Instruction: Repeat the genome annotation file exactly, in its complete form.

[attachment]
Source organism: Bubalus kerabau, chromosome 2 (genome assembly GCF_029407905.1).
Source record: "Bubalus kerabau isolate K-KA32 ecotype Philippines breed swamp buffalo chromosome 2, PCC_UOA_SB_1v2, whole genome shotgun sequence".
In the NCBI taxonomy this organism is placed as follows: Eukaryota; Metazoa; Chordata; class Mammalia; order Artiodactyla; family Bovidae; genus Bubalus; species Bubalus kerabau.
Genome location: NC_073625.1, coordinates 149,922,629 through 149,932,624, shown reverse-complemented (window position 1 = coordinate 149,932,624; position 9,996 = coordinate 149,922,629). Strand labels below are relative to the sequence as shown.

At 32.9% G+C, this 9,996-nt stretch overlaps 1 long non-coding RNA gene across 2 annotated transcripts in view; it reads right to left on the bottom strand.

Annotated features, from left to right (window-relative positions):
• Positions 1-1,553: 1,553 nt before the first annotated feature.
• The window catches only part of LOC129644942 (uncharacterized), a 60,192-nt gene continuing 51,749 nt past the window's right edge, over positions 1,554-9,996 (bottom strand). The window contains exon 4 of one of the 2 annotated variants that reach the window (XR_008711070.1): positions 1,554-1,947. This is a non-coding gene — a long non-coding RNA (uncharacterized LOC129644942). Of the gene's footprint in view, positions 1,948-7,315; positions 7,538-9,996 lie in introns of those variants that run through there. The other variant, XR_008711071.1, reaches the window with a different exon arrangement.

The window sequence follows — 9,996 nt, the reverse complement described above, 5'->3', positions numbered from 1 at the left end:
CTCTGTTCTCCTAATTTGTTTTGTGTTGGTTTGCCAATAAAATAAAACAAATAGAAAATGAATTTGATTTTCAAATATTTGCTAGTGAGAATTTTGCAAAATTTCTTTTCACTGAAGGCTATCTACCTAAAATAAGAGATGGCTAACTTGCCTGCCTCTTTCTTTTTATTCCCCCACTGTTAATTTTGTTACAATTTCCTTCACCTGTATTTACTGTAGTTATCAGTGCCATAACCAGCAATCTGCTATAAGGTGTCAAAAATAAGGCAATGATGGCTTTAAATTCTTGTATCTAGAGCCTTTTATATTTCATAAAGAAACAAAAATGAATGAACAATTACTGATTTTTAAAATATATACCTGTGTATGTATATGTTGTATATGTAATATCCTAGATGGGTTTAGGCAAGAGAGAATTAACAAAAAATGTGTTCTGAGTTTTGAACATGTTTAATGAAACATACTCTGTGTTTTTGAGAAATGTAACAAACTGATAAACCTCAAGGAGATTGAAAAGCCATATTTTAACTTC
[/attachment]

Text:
Source organism: Bubalus kerabau, chromosome 2 (genome assembly GCF_029407905.1).
Source record: "Bubalus kerabau isolate K-KA32 ecotype Philippines breed swamp buffalo chromosome 2, PCC_UOA_SB_1v2, whole genome shotgun sequence".
In the NCBI taxonomy this organism is placed as follows: Eukaryota; Metazoa; Chordata; class Mammalia; order Artiodactyla; family Bovidae; genus Bubalus; species Bubalus kerabau.
Genome location: NC_073625.1, coordinates 149,922,629 through 149,932,624, shown reverse-complemented (window position 1 = coordinate 149,932,624; position 9,996 = coordinate 149,922,629). Strand labels below are relative to the sequence as shown.

At 32.9% G+C, this 9,996-nt stretch overlaps 1 long non-coding RNA gene across 2 annotated transcripts in view; it reads right to left on the bottom strand.

Annotated features, from left to right (window-relative positions):
• Positions 1-1,553: 1,553 nt before the first annotated feature.
• The window catches only part of LOC129644942 (uncharacterized), a 60,192-nt gene continuing 51,749 nt past the window's right edge, over positions 1,554-9,996 (bottom strand). The window contains exon 4 of one of the 2 annotated variants that reach the window (XR_008711070.1): positions 1,554-1,947. This is a non-coding gene — a long non-coding RNA (uncharacterized LOC129644942). Of the gene's footprint in view, positions 1,948-7,315; positions 7,538-9,996 lie in introns of those variants that run through there. The other variant, XR_008711071.1, reaches the window with a different exon arrangement.

The window sequence follows — 9,996 nt, the reverse complement described above, 5'->3', positions numbered from 1 at the left end:
CTCTGTTCTCCTAATTTGTTTTGTGTTGGTTTGCCAATAAAATAAAACAAATAGAAAATGAATTTGATTTTCAAATATTTGCTAGTGAGAATTTTGCAAAATTTCTTTTCACTGAAGGCTATCTACCTAAAATAAGAGATGGCTAACTTGCCTGCCTCTTTCTTTTTATTCCCCCACTGTTAATTTTGTTACAATTTCCTTCACCTGTATTTACTGTAGTTATCAGTGCCATAACCAGCAATCTGCTATAAGGTGTCAAAAATAAGGCAATGATGGCTTTAAATTCTTGTATCTAGAGCCTTTTATATTTCATAAAGAAACAAAAATGAATGAACAATTACTGATTTTTAAAATATATACCTGTGTATGTATATGTTGTATATGTAATATCCTAGATGGGTTTAGGCAAGAGAGAATTAACAAAAAATGTGTTCTGAGTTTTGAACATGTTTAATGAAACATACTCTGTGTTTTTGAGAAATGTAACAAACTGATAAACCTCAAGGAGATTGAAAAGCCATATTTTAACTTC